Some people I hadn’t seen much of or at all for more than 30 years. We’d split apart in the last days of an older movement – especially in the conflicts now remembered dimly by some with the inappropriate name “co-op wars”. Nearing the end of the Vietnam War and the eclipse and suppression of groups like the Black Panthers and the various remnants of SDS that we’d supported in various ways, we tore each other apart with sectarian arguments and grievances that are nearly as hard to recall now as the rhetoric of so many speeches listened to and given in those days.
What I think we were looking for in those days, or at least I was, was some identity, some way of relating to our country and the world that wasn’t ordinary, wasn’t complicit in the suffering caused by our government and the systems it defended. We weren’t students any longer, though many eventually went back to school, and our role as protestors and activists was losing focus. We were getting older.
As the Berlin Wall fell and many of the organizations we were part of petered out, most of us muddled through. We found jobs, new relationships, had kids and raised families. Most, I think, maintained some sense of opposition, a desire for decency and justice, but our hopes were tamed and our sometimes fanciful sense of power diminished.
Knocking on doors during the campaign, I came across the guy who’d driven the co-op milk truck where we’d hidden and then piled out to take over Seward Coop in the name of the working class. “How’re you doing?” “All right.” “Are you interested in volunteering with the campaign?” “Already am at the Park Avenue office.” “Okay then, see you around.”
So here we were at Common Roots, exchanging phone numbers and email addresses and promising to get together to review our lives. “Did you work much on the campaign?” “Did you do anything for the Day of Service yesterday?” “How are your kids?” “Wasn’t Obama’s speech amazing?”
Earlier that day, Dean said that the day reminded him of when the Berlin Wall fell. An odd analogy I thought at first, but on reflection an interesting one. Some ideologies are discredited; some walls are down but divisions remain and we are again faced with some questions of identity.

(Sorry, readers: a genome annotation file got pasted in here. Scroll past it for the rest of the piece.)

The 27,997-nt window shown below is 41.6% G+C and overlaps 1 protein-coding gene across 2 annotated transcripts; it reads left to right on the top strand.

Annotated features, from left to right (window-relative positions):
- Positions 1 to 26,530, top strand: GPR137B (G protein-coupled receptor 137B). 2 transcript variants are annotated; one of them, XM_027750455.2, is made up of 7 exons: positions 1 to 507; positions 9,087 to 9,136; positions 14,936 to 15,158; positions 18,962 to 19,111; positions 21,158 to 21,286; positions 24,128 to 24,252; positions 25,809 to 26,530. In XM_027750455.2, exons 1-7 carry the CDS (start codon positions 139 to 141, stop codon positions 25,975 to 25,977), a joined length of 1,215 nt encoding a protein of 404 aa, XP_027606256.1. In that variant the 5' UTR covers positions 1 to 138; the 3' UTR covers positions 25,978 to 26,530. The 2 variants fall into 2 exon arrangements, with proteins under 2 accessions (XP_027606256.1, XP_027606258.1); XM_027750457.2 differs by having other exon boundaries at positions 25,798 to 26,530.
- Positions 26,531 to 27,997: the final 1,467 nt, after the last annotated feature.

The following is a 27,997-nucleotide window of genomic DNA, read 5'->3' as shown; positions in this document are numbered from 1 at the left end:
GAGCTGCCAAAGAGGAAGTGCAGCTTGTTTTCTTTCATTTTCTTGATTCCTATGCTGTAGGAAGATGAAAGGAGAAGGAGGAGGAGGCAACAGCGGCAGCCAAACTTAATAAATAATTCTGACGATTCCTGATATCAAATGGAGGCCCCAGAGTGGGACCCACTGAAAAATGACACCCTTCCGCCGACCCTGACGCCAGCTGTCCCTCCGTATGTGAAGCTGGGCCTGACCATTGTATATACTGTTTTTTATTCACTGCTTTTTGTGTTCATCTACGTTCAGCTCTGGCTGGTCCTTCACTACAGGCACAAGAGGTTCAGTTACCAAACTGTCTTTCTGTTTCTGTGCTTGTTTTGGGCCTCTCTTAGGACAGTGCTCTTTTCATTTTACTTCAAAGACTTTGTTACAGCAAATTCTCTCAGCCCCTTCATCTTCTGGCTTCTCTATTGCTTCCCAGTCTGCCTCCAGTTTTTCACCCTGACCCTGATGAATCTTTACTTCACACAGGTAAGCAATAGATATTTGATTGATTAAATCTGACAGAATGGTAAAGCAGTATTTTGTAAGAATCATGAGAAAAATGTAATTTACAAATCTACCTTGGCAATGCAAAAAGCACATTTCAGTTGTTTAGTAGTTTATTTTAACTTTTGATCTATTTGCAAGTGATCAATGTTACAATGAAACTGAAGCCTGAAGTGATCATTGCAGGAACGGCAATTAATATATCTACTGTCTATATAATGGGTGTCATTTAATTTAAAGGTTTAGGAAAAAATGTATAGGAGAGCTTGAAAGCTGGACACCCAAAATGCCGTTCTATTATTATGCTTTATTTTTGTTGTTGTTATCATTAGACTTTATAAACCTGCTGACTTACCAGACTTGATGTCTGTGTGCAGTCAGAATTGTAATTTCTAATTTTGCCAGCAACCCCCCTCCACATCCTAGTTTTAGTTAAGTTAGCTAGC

“For we know that our patchwork heritage is a strength, not a weakness. We are a nation of Christians and Muslims, Jews and Hindus — and nonbelievers. We are shaped by every language and culture, drawn from every end of this Earth; and because we have tasted the bitter swill of civil war and segregation, and emerged from that dark chapter stronger and more united, we cannot help but believe that the old hatreds shall someday pass; that the lines of tribe shall soon dissolve; that as the world grows smaller, our common humanity shall reveal itself; and that America must play its role in ushering in a new era of peace.”
Talking at Common Roots, we concluded that for every other president in our lifetimes, our decisions were to agree or disagree, reject wholly or tolerate. Listening to Obama is different. We can’t simply weigh his words on the scales of predefined attitudes. We can learn something.
Another old comrade from ‘those days’ posted some comments on Facebook. Following another commentator, he described the inaugural speech as the beginning of “the third act” of the drama of American democracy, after the Declaration of Independence and the Gettysburg address. A good and useful metaphor. There is certainly a sense of something new but hard won here.
Another commentator said “Today’s speech was about something different. It was about maturity.”
“On this day, we come to proclaim an end to the petty grievances and false promises, the recriminations and worn-out dogmas that for far too long have strangled our politics. We remain a young nation. But in the words of Scripture, the time has come to set aside childish things.”
Those aren’t my scriptures, but the challenge seems right. Another chance to grow up, but growing up means also honoring the struggles we have waged and the lives we have led.
Another friend and contemporary, posted to Facebook, under the heading “All this elation is driving me crazy”, a copy of Alan Ginsburg’s poem, “America.” Ginsburg is certainly amongst those we should wish to be here today; a poet who managed to balance irony and vision.
“America” ends with the line “America I’m putting my queer shoulder to the wheel.” I think we have been, and maybe still are, looking for that wheel.
Bruce Johnson lives in Minneapolis.